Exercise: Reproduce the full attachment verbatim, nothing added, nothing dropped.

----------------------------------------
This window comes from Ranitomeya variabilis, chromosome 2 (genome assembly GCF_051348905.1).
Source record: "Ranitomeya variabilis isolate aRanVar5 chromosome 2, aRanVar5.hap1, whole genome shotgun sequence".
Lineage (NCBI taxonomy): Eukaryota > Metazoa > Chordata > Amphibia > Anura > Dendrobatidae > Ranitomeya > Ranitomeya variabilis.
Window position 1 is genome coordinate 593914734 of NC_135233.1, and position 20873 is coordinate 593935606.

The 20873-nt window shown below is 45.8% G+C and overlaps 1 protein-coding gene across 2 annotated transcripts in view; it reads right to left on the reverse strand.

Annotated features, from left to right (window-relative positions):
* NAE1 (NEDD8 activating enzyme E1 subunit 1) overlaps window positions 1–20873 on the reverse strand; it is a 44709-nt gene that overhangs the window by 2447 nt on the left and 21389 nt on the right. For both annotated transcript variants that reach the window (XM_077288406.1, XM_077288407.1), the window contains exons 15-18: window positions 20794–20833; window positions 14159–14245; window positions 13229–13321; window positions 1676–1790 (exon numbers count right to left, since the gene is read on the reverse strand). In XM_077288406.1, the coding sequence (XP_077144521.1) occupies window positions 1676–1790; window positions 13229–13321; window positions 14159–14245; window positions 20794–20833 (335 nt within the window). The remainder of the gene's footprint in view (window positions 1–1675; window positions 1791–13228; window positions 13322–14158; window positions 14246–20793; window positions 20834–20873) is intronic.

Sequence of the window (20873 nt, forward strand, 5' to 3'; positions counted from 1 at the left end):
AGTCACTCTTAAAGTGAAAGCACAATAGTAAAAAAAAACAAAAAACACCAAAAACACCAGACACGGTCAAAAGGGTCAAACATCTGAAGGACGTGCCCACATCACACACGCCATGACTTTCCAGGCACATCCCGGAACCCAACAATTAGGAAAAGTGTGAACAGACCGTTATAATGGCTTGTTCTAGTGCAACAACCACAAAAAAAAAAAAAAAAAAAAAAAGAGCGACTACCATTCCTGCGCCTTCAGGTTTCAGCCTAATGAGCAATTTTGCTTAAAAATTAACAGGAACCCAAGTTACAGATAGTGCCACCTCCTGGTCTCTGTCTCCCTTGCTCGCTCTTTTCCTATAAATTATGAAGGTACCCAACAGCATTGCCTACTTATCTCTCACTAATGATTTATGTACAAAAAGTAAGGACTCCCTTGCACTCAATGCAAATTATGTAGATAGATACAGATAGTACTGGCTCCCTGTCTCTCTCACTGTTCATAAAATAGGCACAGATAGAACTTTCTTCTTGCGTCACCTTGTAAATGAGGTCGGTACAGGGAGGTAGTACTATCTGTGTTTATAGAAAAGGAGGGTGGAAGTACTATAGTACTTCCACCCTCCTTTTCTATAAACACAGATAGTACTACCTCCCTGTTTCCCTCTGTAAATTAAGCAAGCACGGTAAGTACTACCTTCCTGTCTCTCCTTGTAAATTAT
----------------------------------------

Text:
This window comes from Ranitomeya variabilis, chromosome 2 (genome assembly GCF_051348905.1).
Source record: "Ranitomeya variabilis isolate aRanVar5 chromosome 2, aRanVar5.hap1, whole genome shotgun sequence".
Lineage (NCBI taxonomy): Eukaryota > Metazoa > Chordata > Amphibia > Anura > Dendrobatidae > Ranitomeya > Ranitomeya variabilis.
Window position 1 is genome coordinate 593914734 of NC_135233.1, and position 20873 is coordinate 593935606.

The 20873-nt window shown below is 45.8% G+C and overlaps 1 protein-coding gene across 2 annotated transcripts in view; it reads right to left on the reverse strand.

Annotated features, from left to right (window-relative positions):
* NAE1 (NEDD8 activating enzyme E1 subunit 1) overlaps window positions 1–20873 on the reverse strand; it is a 44709-nt gene that overhangs the window by 2447 nt on the left and 21389 nt on the right. For both annotated transcript variants that reach the window (XM_077288406.1, XM_077288407.1), the window contains exons 15-18: window positions 20794–20833; window positions 14159–14245; window positions 13229–13321; window positions 1676–1790 (exon numbers count right to left, since the gene is read on the reverse strand). In XM_077288406.1, the coding sequence (XP_077144521.1) occupies window positions 1676–1790; window positions 13229–13321; window positions 14159–14245; window positions 20794–20833 (335 nt within the window). The remainder of the gene's footprint in view (window positions 1–1675; window positions 1791–13228; window positions 13322–14158; window positions 14246–20793; window positions 20834–20873) is intronic.

Sequence of the window (20873 nt, forward strand, 5' to 3'; positions counted from 1 at the left end):
AGTCACTCTTAAAGTGAAAGCACAATAGTAAAAAAAAACAAAAAACACCAAAAACACCAGACACGGTCAAAAGGGTCAAACATCTGAAGGACGTGCCCACATCACACACGCCATGACTTTCCAGGCACATCCCGGAACCCAACAATTAGGAAAAGTGTGAACAGACCGTTATAATGGCTTGTTCTAGTGCAACAACCACAAAAAAAAAAAAAAAAAAAAAAAGAGCGACTACCATTCCTGCGCCTTCAGGTTTCAGCCTAATGAGCAATTTTGCTTAAAAATTAACAGGAACCCAAGTTACAGATAGTGCCACCTCCTGGTCTCTGTCTCCCTTGCTCGCTCTTTTCCTATAAATTATGAAGGTACCCAACAGCATTGCCTACTTATCTCTCACTAATGATTTATGTACAAAAAGTAAGGACTCCCTTGCACTCAATGCAAATTATGTAGATAGATACAGATAGTACTGGCTCCCTGTCTCTCTCACTGTTCATAAAATAGGCACAGATAGAACTTTCTTCTTGCGTCACCTTGTAAATGAGGTCGGTACAGGGAGGTAGTACTATCTGTGTTTATAGAAAAGGAGGGTGGAAGTACTATAGTACTTCCACCCTCCTTTTCTATAAACACAGATAGTACTACCTCCCTGTTTCCCTCTGTAAATTAAGCAAGCACGGTAAGTACTACCTTCCTGTCTCTCCTTGTAAATTAT